Terence Davies (November 10, 1945 -) is a British screenwriter - film director, sometime novelist and actor. As a filmmaker, Davies is noted for his recurring themes of emotional (and sometimes physical) endurance, the influence of memory on everyday life and the potentially crippling effects of dogmatic religiosity on the emotional life of individuals and societies. Stylistically, Davies' works are notable for their symmetrical compositions, "symphonic" structure and measured pace. He is also the sole screenwriter of all his films.
Davies was born in Liverpool to working-class Catholic parents, the youngest child in a family of ten children (seven surviving). After leaving school at sixteen, he worked for ten years as a shipping-office clerk and as an unqualifed accountant, before leaving Liverpool to attend Coventry Drama School. While there, he wrote the screenplay for what became his first autobiographical short, Children (1976), filmed under the auspices of the BFI Production Fund. After this introduction to filmmaking, Davies went to the National Film School, completing Madonna and Child (1980), a continuation of the story of Davies' alterego, Robert Tucker, covering his years as a clerk in Liverpool. Three years later, he completed the trilogy with Death and Transfiguration (1983), in which he hypothesizes the circumstances of his death. These works went on to be screened together at film festivals throughout Europe and the U.S. as The Terence Davies Trilogy, winning numerous awards.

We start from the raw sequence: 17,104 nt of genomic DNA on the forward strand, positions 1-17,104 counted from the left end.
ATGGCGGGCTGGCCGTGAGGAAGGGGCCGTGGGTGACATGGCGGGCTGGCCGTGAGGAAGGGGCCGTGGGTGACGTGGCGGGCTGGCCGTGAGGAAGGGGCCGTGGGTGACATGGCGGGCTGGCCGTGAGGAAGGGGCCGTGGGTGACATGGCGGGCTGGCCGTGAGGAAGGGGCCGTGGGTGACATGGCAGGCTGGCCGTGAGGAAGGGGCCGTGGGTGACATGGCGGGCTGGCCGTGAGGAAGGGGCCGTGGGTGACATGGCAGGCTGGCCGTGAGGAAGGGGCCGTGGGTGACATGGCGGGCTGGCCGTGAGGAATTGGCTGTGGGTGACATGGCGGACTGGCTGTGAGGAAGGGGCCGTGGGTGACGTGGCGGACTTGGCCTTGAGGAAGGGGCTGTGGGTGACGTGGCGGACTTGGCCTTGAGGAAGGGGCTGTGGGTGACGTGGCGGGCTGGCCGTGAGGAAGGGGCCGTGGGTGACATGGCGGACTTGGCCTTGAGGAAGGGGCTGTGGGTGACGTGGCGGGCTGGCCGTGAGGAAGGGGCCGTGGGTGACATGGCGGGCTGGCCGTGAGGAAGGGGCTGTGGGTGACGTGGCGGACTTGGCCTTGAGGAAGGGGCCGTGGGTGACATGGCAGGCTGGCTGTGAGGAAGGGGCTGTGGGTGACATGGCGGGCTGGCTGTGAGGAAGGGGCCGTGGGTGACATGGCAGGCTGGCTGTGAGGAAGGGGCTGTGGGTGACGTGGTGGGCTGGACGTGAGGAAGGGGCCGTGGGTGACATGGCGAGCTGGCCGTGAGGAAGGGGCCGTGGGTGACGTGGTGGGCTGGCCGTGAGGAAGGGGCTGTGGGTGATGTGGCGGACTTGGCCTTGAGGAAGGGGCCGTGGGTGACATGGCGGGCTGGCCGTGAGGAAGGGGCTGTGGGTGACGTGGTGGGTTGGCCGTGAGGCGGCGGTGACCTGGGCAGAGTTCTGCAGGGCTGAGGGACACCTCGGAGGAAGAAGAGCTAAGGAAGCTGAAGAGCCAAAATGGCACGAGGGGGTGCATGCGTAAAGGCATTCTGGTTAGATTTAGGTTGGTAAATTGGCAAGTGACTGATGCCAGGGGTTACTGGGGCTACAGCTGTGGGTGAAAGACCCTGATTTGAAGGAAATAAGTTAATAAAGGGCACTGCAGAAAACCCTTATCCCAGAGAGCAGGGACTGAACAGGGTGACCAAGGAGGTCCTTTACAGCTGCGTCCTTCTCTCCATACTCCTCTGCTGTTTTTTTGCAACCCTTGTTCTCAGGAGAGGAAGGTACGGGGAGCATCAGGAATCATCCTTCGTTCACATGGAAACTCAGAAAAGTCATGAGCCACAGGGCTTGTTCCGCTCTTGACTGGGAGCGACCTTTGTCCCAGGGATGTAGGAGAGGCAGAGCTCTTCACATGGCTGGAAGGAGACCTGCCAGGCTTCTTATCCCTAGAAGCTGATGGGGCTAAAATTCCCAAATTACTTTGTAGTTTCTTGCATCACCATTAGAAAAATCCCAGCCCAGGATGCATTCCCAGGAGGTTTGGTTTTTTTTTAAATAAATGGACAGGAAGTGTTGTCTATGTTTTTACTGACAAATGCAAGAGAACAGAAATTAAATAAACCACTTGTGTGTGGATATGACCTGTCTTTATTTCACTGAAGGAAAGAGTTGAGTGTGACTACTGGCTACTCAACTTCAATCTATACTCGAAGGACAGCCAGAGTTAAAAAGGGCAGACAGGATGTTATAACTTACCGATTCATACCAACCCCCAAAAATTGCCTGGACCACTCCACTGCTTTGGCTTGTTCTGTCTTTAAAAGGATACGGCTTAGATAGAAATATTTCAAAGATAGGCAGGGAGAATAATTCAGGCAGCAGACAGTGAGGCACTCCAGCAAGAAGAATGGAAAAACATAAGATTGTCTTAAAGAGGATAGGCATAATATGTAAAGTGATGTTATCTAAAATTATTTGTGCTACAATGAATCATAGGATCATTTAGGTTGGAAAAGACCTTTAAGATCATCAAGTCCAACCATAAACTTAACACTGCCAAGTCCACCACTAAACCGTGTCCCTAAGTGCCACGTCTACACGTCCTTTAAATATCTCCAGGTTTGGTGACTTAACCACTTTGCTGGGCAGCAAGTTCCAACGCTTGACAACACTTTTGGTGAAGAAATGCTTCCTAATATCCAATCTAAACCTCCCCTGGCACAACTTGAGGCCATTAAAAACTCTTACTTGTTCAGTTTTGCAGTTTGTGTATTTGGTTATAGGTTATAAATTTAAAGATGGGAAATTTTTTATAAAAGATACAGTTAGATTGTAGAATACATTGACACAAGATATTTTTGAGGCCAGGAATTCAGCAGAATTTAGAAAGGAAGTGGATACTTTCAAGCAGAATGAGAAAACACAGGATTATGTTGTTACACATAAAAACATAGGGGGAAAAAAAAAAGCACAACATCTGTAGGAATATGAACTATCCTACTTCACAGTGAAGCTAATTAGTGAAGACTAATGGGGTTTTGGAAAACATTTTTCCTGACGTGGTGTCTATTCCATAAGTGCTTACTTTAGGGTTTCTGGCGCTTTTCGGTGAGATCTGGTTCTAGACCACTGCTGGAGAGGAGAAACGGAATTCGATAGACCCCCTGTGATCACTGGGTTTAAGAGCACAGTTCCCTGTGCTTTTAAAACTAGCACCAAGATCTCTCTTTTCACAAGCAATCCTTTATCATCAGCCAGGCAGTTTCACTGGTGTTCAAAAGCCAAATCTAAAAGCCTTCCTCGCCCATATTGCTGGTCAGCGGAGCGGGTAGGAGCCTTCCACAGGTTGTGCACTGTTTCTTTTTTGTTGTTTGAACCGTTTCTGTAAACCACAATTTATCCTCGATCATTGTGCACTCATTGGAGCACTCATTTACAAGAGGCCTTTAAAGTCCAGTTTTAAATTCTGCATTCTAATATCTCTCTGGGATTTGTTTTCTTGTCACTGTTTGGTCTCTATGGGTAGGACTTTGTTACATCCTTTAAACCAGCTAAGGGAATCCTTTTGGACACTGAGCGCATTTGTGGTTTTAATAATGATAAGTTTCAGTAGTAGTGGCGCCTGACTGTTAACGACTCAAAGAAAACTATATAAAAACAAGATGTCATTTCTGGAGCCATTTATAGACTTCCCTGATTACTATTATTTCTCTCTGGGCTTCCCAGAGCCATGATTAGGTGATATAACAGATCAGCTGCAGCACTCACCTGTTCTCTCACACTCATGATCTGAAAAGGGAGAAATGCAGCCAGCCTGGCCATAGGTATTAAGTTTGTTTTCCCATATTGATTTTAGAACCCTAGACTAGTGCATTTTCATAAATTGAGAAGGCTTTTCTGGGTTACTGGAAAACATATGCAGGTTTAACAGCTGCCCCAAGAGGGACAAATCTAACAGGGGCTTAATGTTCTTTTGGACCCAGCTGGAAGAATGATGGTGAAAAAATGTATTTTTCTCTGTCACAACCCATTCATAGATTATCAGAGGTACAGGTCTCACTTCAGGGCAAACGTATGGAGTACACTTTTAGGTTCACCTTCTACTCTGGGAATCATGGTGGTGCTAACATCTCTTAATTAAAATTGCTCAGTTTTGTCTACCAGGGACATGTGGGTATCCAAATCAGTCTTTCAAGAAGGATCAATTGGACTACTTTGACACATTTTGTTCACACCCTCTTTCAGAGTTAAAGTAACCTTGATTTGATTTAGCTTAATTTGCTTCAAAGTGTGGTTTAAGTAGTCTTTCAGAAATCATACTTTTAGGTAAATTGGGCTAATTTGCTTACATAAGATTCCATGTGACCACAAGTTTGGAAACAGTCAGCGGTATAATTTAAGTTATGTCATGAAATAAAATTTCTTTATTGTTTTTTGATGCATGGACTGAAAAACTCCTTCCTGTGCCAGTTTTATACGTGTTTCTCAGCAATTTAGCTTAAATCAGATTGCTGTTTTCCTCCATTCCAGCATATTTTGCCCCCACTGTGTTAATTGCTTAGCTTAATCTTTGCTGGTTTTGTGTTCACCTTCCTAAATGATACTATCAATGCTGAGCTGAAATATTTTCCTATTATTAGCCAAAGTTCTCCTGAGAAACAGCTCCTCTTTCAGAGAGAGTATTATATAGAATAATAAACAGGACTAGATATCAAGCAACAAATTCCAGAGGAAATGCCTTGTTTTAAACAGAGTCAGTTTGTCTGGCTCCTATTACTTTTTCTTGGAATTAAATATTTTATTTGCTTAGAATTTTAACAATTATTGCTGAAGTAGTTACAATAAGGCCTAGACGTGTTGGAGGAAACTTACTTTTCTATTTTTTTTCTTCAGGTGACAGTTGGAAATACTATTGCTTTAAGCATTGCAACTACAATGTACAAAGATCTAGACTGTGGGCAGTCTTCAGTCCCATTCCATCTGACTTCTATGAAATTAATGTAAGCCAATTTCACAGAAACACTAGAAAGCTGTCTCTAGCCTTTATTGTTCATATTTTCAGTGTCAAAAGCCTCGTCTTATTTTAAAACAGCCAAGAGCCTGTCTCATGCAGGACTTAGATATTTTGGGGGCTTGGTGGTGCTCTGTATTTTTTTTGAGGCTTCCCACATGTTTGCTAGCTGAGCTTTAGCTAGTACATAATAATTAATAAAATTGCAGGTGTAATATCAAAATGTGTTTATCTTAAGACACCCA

Due to funding difficulties and his refusal to compromise, Davies' output has been comparatively sporadic, with only four feature films released to date. The first two, Distant Voices, Still Lives and The Long Day Closes, are very autobiographical films set in 40's and 50's Liverpool; his two most recent films, The Neon Bible and The House of Mirth, are adaptations of novels by John Kennedy Toole and Edith Wharton, respectively.
At the time of writing, his intended fifth feature, Sunset Song, an adaptation of the novel by Lewis Grassic Gibbon, has fallen through. Scottish and international backers left the project after the BBC, Channel 4, and the UK Film Council each rejected proposals for final funds. Davies supposedly was considering Kirsten Dunst for the lead role before the project was postponed.
His most recent work in any medium is A Walk To The Paradise Gardens, a radio play broadcast on BBC Radio 3 in 2001.